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[Merged]Arowana-merged with Arowana/Kelisa Club by mamantaro

14-9-2012 03:39 PM|Author: Acong|Views: 76228| Comments: 338

Summary: Arowanas are often called Dragon Fish or Arrowanas. Comments: There are more than six known species of Arowanas, and all of them can grow to be more 36 long. So these are fish for very large aqua ...

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Arowana (Scleropages formosus)

Comments: There are more than six known species of Arowanas, and all of them can grow to be more 36" long. So these are fish for very large aquariums.

Arowanas are often called Dragon Fish or Arrowanas.
This video shows a Silver Arowana Fish, which is one of six known species of Arowana.

This video shows two Asian Arowanas. One of them is more metallic and may be a male, and the other is less metallic and may be a female.

Arowana Fish Survey in the Lundu-Sematan Area, Sarawak

Based on questionnaires conducted in 1992, the Batang Kayan and the Samunsam areas were identified as localities where arowana fish was frequently found in the 1980's, some measuring to 2 feet in total length. A sudden profitable trade in arowana in the mid 1980's had fish entrepreneur scavanging the areas for the fish, resulting in its decline in population.

After acquiring the fullest possible understanding of the habitats to be surveyed and the habits of the fish to be sampled, two factors determine the survey methods to be adopted:

* Only fishes in the adult stage need to be inventoried.
* Arowana (Scleropages formosus) need to be captured, possibly alive, for future captive breeding studies.

The physical parameters like oxygen content, slightly acidic standing water and secluded habitats have all the necessary ingredients of arowana's habitat. In the Arowana survey, the dipnet method is adopted. Dipnet is a form of active netting where fishes captured are required to be kept alive. This is implemented during the nocturnal hours (with the aid of headlamps) because, during the night, the arowana can be detected by their reddish eyeshine. The best months for the survey would be in September and October, highly possible to be the arowana breeding season and its biology had been known to breed in the upper reaches of a river.

Both Batang Kayan and Samunsam River had been positively identified as arowana's habitat. In the future, more rivers of Sarawak will be surveyed and a complete population distribution list will be compiled.

Green Arowana Fish (Scleropages formosus)

Description: Known as Kelesa, Green Arowana is a large fresh water fish with numerous primitive features. It is, indeed a member of the most ancient group of fish, and has been labelled as a relict fish, a living fossil and so forth. Kelesa is characterized by an elongated body, well-developed outsized stout bony scales, large eyes, a bony covering on the head, and deeply oriented pectoral fins. Its body is greatly compressed along the sides, and its belly is keeled. The gape of its mouth is very large and steeply inclined, being directed diagonally upward. The jaws have a row of small pointed teeth. Two small barbels are present on its lower jaw, these are extendable and can touch objects around the fish. Its dorsal fin is located near the tail end. It is smaller than the anal fin which has an origin in front of it. The edges of the dorsal, caudal and anal fins are rounded.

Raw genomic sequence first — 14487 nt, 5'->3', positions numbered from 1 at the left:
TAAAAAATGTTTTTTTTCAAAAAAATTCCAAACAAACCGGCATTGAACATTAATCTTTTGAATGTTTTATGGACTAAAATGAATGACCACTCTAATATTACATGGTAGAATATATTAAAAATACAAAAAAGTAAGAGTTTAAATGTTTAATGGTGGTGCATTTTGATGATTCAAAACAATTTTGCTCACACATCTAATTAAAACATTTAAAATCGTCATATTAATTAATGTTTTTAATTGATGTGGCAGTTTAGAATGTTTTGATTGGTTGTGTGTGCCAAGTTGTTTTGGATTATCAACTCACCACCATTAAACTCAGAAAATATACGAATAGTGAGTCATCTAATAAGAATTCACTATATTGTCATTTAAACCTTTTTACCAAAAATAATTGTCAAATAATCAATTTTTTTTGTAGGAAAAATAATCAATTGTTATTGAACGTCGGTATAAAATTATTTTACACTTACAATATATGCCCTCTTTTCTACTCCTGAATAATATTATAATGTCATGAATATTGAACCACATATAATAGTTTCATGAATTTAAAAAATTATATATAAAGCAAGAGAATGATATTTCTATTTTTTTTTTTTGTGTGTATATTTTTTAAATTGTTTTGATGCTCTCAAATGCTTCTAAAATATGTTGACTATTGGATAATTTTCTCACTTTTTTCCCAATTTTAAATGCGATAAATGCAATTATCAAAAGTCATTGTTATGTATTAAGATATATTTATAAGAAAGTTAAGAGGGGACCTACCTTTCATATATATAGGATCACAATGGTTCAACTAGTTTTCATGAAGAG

Habit and Habitat: The Kelesa is a predatory fish inhabiting quiet, clear waters, usually singly but sometimes in small schools. It is generally to be found near weeds, rushes and particularly those pockets in the bank where leaves and driftwood collect and where there is often a fallen tree.  

Food habit: It feeds chiefly on insects, and large specimens prey upon other fishes. Its diet has also been described to include worms, spiders, small lizards, small snakes and frogs.

Distribution: It was first described by Miller and Schlegel in 1845 from a specimen from River Doeson, Borneo. The first record in Peninsular Malaysia appears to be in 1992. In addition to Peninsular Malaysia and Borneo, it also occurs in Thailand, Cambodia, and Sumatra in rivers and lakes.

Status: A protected species in Sarawak.


When you do change tank, try to ensure that the water is roughly of the same pH and temperature, if unsure, use half the water from the old tank. As for the "Deco" in the tank .... Yes, the fish will feel more "at home" with some objects (but not sharp ones which can descale the fish, use round-shaped smooth looking rocks) ... some gravel at the bottom, use under gravel filters. The arowana is a very hardy fish. It's carnivorous and has huge appetite. Just make sure you train it to take some pellet food to balance the Nutrition intake. Fishes are rich in protein , pellets has vitamins, essential minerals etc. You may have to starve it to "force it" to take some pellets. Maybe keep one or two medium size "Lompang" ( Malaysian Native Barb or more commonly known as Tinfoil Barb - size up to 14" ) which will not be shy in taking the pellets. The arowana will follow suit once it's hungry and notice other fishes taking the food. You have to be patient in practising this feeding.

As for moving the fish ...... you will need to get hold of some bottled medication from the fish shops that's used to "anaesthetize" (make the fish dizzy and struggle less) large fishes, the medication will take up to an hour or more to work. Apply it slowly as not to cause sudden shock to the fish. Read the instructions carefully ... get hold of a 1 foot net will do, then scoop out the fish .... mix some of existing aquarium water in the new tank (the water before medication treatment) . The fish should recover 30-45 minutes.

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